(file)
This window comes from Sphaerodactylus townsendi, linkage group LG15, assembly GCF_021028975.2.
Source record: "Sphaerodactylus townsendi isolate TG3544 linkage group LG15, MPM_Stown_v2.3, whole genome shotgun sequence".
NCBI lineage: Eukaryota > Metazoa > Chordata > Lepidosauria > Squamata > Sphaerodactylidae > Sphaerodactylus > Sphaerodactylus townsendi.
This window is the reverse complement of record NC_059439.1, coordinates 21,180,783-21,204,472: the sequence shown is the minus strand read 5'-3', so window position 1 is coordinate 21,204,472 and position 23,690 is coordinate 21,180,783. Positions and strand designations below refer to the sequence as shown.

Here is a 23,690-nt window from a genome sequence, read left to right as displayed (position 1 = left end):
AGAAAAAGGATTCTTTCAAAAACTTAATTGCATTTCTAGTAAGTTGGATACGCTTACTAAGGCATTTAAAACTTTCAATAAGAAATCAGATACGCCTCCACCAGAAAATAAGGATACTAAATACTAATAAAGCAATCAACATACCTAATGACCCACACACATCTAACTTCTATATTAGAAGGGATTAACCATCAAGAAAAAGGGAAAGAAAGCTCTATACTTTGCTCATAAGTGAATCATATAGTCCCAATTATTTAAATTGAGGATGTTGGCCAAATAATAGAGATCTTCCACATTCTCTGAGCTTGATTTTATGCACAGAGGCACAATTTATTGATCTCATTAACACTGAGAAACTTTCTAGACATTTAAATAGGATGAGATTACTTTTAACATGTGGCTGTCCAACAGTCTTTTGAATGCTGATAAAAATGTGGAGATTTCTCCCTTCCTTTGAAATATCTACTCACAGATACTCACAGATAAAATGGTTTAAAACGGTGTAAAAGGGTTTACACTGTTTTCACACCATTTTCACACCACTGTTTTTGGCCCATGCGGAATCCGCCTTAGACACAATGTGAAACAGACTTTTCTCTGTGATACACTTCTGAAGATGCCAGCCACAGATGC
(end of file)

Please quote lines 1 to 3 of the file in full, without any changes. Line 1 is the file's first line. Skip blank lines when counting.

This window comes from Sphaerodactylus townsendi, linkage group LG15, assembly GCF_021028975.2.
Source record: "Sphaerodactylus townsendi isolate TG3544 linkage group LG15, MPM_Stown_v2.3, whole genome shotgun sequence".
NCBI lineage: Eukaryota > Metazoa > Chordata > Lepidosauria > Squamata > Sphaerodactylidae > Sphaerodactylus > Sphaerodactylus townsendi.